As they left his factory floor, a neat and orderly, 30,000-square-foot, wood- and metal-scented hall in Sonoma, Price Pump Co. president and CEO Bob Piazza said to the congressman he was showing around: "I bet you didn't know we existed."
Rep. Mike Thompson, D-St. Helena, acknowledged he hadn't.
"There are manufacturing operations throughout the Fifth Congressional District that none of us know about. You'd be astounded," Thompson said during a "Congressional Dialogue" sponsored by the National Association of Manufacturers at the 82-year-old pump company on Eighth Street East.
In Sonoma County, 19,300 people were employed in manufacturing in December, or 10.5 percent of the total county work force. Of those, 10,900 workers were in the wine and food industries; the remaining 8,400 were in the durable goods sector, which includes computers and electronics.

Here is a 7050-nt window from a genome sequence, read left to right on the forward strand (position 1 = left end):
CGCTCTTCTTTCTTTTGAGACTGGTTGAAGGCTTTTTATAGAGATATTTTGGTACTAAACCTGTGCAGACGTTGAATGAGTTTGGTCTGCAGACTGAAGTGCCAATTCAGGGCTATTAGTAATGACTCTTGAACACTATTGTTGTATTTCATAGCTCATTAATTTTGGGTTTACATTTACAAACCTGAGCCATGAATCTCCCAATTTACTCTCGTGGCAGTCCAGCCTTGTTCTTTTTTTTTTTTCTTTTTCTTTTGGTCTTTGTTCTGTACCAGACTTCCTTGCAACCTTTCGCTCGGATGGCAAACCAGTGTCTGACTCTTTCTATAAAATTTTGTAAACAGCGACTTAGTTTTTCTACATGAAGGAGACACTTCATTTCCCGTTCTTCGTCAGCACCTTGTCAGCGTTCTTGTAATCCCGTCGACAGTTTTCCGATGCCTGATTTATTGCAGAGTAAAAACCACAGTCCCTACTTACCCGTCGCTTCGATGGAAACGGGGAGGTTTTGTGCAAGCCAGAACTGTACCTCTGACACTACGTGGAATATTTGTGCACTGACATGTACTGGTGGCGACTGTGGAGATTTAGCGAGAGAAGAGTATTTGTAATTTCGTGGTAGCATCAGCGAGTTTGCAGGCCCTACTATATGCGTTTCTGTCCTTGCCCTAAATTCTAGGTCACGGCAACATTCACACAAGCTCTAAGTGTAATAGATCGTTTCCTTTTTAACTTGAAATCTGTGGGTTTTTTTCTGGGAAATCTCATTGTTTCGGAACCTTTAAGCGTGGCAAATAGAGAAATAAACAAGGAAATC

Theirs is a sector under siege for years.
Piazza himself started to buy parts from China and have some manufacturing done there in 1999. Today, 75 percent of his metal castings come from there. "I didn't want to, but I had to stay in business," he told Thompson.
The U.S. manufacturing sector lost six million jobs between 2000 and 2009, although it has shown signs of fledgling recovery since, adding about 570,000 back as some companies shift operations overseas back to the United States.
Thompson has a very low rating from the National Association of Manufacturers: 27 percent for his career, based on his votes on what the association considers key issues.
But for Piazza, a registered Republican, the event was fruitful even though no great problems were resolved or, visibly at least, policy points won.
"Now I know whenever I have an issue he'll know who's bringing it," said Piazza, whose company sells pumps to the Navy and industries including the semiconductor and medical sectors. "He'll have a face to go with the problem."